Penetration testing

Using Python for MITRE ATT&CK and data encrypted for impact

Howard Poston
August 29, 2021 by
Howard Poston

The MITRE ATT&CK framework is a tool designed to aid understanding of how cyberattacks work. MITRE ATT&CK breaks the lifecycle of a cyberattack into a set of objectives that an attacker may attempt to achieve, called tactics. For each of these tactics, many techniques are defined to detail specific ways in which that objective could be achieved.

The final tactic of the MITRE ATT&CK framework is called impact. The impact tactic details how an attacker could act to cause damage or other effects to an organization. This can include data destruction, denial-of-service (DoS) attacks and other techniques.

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Introduction to data encrypted for impact

One way that an attacker can achieve an impact on a target organization is to use data encryption. As demonstrated by numerous ransomware attacks in recent years, having its data encrypted has a dramatic impact on an organization’s ability to do business.

Data encryption

Modern encryption algorithms are designed to be secure against attacks by modern computers. The fact that certain algorithms, like the Advanced Encryption Standard (AES), are still in use demonstrates that no one has found an effective way to break these algorithms. As a result, only someone with access to the proper decryption key will be able to read data encrypted with these algorithms.

In the data encryption technique for the impact tactic, an attacker will encrypt certain files on a target machine. Since the attacker controls the decryption key, the target has no way to reverse the encryption. These attacks may be designed to turn a profit (such as ransomware attacks) or may be designed solely to be destructive (as in the case of the NotPetya fake ransomware).

Encrypting data with Python

Most programming languages, including Python, have support for data encryption. This makes it easy to write a Python script that encrypts data for impact.

The code sample above (available on Github) is an example of simple ransomware. Using Python’s ability to iterate through directories and identify files with certain features, the getFiles function in the code identifies files with particular extensions (.docx in this case) within a directory.

The code then uses the AES encryption algorithm to replace the file with an encrypted version of it. Once data encryption is complete, the program demands that the user enter the password for decryption. In a real ransomware attack, this would likely be the decryption key, which would only be provided after the ransom is paid. If the password is correct, the program uses AES to decrypt all of the files that it encrypted.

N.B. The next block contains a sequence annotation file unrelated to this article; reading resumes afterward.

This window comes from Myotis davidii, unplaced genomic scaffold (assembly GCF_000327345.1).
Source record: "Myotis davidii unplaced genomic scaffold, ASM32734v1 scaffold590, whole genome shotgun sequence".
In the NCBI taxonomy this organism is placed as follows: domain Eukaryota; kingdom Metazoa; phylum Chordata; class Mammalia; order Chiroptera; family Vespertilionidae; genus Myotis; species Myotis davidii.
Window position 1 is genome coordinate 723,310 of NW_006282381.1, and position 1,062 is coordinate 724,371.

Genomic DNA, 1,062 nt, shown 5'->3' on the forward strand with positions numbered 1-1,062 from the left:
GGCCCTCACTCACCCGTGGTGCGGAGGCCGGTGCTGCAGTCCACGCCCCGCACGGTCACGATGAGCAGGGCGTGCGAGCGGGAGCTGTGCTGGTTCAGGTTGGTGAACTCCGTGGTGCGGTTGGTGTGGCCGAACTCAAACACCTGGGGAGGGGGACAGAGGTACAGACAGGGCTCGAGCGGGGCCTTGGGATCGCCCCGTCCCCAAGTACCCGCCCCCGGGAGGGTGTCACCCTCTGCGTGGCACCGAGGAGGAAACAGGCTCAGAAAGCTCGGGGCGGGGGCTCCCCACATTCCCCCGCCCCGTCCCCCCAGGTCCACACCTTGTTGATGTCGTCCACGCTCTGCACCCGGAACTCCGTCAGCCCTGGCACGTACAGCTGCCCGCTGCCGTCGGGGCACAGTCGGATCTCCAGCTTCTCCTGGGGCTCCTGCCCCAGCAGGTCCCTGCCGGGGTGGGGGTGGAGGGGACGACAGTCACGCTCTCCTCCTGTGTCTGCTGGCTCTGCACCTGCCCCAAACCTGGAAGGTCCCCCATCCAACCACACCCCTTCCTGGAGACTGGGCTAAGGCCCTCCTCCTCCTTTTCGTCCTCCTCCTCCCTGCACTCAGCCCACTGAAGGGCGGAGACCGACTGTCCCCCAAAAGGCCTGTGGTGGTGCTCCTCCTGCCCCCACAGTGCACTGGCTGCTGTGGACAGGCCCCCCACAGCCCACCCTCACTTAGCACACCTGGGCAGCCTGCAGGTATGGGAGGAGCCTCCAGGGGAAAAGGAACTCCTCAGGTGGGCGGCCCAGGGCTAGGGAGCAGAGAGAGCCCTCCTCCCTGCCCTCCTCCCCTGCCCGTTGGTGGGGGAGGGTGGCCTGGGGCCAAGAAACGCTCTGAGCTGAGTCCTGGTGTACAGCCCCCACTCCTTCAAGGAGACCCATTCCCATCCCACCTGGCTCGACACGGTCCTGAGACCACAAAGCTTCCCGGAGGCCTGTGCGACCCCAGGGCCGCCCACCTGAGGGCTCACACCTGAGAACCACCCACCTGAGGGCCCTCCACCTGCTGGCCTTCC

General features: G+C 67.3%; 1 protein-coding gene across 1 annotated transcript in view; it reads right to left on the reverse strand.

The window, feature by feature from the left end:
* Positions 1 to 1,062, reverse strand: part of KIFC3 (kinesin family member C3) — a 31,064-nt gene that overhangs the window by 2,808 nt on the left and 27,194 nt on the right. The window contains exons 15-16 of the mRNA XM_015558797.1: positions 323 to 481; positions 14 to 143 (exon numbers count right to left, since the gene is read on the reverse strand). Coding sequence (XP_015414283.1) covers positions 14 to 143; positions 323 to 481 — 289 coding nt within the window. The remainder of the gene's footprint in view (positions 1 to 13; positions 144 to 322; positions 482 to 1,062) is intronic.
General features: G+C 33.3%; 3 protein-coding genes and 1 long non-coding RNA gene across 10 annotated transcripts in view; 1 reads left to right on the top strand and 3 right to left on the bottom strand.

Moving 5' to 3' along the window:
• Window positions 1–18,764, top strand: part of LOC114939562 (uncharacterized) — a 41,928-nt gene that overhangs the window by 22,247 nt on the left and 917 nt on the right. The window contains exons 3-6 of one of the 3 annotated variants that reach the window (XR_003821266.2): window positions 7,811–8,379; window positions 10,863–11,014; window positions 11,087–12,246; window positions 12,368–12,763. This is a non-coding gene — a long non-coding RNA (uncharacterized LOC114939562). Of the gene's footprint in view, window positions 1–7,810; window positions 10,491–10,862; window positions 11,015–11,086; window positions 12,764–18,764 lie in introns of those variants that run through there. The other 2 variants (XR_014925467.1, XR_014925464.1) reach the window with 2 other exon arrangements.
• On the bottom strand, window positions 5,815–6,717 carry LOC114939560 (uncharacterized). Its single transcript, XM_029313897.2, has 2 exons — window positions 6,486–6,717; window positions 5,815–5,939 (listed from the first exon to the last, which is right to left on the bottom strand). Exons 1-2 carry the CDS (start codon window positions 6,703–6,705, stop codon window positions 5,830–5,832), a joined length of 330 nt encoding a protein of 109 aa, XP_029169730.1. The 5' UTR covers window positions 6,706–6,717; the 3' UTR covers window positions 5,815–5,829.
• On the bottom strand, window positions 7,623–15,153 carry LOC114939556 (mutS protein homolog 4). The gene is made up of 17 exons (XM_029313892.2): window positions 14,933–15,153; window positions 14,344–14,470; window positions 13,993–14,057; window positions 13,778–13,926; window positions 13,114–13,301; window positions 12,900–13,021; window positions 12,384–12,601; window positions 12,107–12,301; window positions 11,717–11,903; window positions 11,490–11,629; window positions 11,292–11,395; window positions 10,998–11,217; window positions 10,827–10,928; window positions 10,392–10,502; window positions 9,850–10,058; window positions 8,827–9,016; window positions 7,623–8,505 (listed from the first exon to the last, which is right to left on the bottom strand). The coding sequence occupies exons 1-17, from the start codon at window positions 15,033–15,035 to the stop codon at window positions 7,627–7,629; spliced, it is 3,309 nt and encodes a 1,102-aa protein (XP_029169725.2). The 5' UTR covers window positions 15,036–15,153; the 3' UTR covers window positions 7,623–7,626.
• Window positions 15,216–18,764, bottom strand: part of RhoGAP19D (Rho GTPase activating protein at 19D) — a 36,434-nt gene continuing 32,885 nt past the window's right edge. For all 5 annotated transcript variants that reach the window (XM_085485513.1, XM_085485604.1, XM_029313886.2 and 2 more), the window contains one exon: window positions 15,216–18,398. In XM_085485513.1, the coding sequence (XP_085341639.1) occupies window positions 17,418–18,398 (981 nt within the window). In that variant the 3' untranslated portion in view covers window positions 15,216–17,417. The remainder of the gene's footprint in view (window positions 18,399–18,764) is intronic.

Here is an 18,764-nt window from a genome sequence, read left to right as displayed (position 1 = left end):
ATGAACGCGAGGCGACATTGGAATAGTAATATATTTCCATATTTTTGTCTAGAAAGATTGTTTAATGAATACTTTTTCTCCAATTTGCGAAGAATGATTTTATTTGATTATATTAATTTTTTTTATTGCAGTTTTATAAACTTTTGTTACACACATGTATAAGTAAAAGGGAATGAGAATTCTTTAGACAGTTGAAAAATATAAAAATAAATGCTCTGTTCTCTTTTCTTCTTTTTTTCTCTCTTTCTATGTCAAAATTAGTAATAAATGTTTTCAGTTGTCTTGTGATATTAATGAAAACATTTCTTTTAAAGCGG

While this is a rather simple example of ransomware, it is a program that can have a significant impact on an organization. Without knowledge of the password or encryption key, the Microsoft Word files encrypted by the malware would be completely unusable.

Introduction to account access removal

The ability to log into a user account is essential to performing any actions on a computer. This makes removing access to a user account another good technique for achieving impact.

Account access removal

Removing access to accounts can be designed to achieve a variety of different goals. These attacks could be intended as a DoS or to set up an extortion demand.

Account access removal can also be accomplished in different ways. Deleting an account causes more permanent damage while changing an account password causes an effect that can be reversed if needed.

Removing account access with Python

Python, with the help of a few packages, can access and modify details of user accounts on both Windows and Linux systems. This makes it possible to deny access to these accounts by changing the associated passwords.

The code sample above (available here) demonstrates how to do this on both Windows and Linux systems. The code uses the platform library in Python to determine which type of operating system it is running on and acts accordingly.

In both cases, the code tests to see if a particular account exists on the system. If so, the password for that account is changed, denying legitimate access to it.

The effects of this code depend on a few factors. If the user of a machine has access to an administrator-level account after the attack, its effects can be easily reversed, but locking all accounts could lock down the system. Alternatively, changing account passwords could break certain applications or services within an organization, implementing a DoS attack until the issue is identified and resolved.

In this case, the account password change is reversible because an attacker knows the password used, making it a candidate for an extortion attack. However, this attack could easily be made destructive by changing the password to something random and unknown to the attacker, making it irreversible.

Using the impact tactic 

The impact tactic in the MITRE ATT&CK framework focuses on how an attacker can cause harm to a target organization. Many of the techniques described in this tactic — including data encryption and account access removal — can be implemented using Python.

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Howard Poston
Howard Poston

Howard Poston is a copywriter, author, and course developer with experience in cybersecurity and blockchain security, cryptography, and malware analysis. He has an MS in Cyber Operations, a decade of experience in cybersecurity, and over five years of experience as a freelance consultant providing training and content creation for cyber and blockchain security. He is also the creator of over a dozen cybersecurity courses, has authored two books, and has spoken at numerous cybersecurity conferences. He can be reached by email at or via his website at